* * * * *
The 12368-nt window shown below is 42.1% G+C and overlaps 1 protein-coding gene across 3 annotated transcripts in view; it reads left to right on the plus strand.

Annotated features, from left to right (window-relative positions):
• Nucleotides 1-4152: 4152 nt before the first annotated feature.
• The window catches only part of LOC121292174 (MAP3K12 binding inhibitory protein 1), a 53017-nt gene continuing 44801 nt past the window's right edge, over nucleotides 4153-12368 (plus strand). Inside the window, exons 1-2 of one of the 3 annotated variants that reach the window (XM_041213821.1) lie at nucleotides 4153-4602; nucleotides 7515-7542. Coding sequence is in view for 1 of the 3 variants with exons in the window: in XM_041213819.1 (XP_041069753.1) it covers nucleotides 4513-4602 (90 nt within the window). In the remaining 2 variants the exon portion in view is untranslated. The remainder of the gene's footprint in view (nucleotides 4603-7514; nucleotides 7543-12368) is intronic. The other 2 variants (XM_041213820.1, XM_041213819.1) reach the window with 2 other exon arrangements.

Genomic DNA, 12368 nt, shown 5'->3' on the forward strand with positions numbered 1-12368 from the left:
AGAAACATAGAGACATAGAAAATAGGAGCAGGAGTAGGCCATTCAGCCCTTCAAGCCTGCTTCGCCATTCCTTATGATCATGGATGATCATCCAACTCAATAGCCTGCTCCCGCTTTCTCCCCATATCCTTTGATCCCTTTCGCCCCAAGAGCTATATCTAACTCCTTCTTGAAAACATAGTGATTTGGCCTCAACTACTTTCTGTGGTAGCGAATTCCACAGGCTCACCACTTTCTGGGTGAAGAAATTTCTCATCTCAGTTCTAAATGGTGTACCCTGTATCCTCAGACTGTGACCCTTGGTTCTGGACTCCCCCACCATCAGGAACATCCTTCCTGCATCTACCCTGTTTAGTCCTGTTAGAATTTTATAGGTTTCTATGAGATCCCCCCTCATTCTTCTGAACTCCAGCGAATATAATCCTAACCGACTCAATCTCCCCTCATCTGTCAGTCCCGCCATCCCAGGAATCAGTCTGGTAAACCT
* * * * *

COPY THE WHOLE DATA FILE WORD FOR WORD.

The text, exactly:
The 12368-nt window shown below is 42.1% G+C and overlaps 1 protein-coding gene across 3 annotated transcripts in view; it reads left to right on the plus strand.

Annotated features, from left to right (window-relative positions):
• Nucleotides 1-4152: 4152 nt before the first annotated feature.
• The window catches only part of LOC121292174 (MAP3K12 binding inhibitory protein 1), a 53017-nt gene continuing 44801 nt past the window's right edge, over nucleotides 4153-12368 (plus strand). Inside the window, exons 1-2 of one of the 3 annotated variants that reach the window (XM_041213821.1) lie at nucleotides 4153-4602; nucleotides 7515-7542. Coding sequence is in view for 1 of the 3 variants with exons in the window: in XM_041213819.1 (XP_041069753.1) it covers nucleotides 4513-4602 (90 nt within the window). In the remaining 2 variants the exon portion in view is untranslated. The remainder of the gene's footprint in view (nucleotides 4603-7514; nucleotides 7543-12368) is intronic. The other 2 variants (XM_041213820.1, XM_041213819.1) reach the window with 2 other exon arrangements.

Genomic DNA, 12368 nt, shown 5'->3' on the forward strand with positions numbered 1-12368 from the left:
AGAAACATAGAGACATAGAAAATAGGAGCAGGAGTAGGCCATTCAGCCCTTCAAGCCTGCTTCGCCATTCCTTATGATCATGGATGATCATCCAACTCAATAGCCTGCTCCCGCTTTCTCCCCATATCCTTTGATCCCTTTCGCCCCAAGAGCTATATCTAACTCCTTCTTGAAAACATAGTGATTTGGCCTCAACTACTTTCTGTGGTAGCGAATTCCACAGGCTCACCACTTTCTGGGTGAAGAAATTTCTCATCTCAGTTCTAAATGGTGTACCCTGTATCCTCAGACTGTGACCCTTGGTTCTGGACTCCCCCACCATCAGGAACATCCTTCCTGCATCTACCCTGTTTAGTCCTGTTAGAATTTTATAGGTTTCTATGAGATCCCCCCTCATTCTTCTGAACTCCAGCGAATATAATCCTAACCGACTCAATCTCCCCTCATCTGTCAGTCCCGCCATCCCAGGAATCAGTCTGGTAAACCT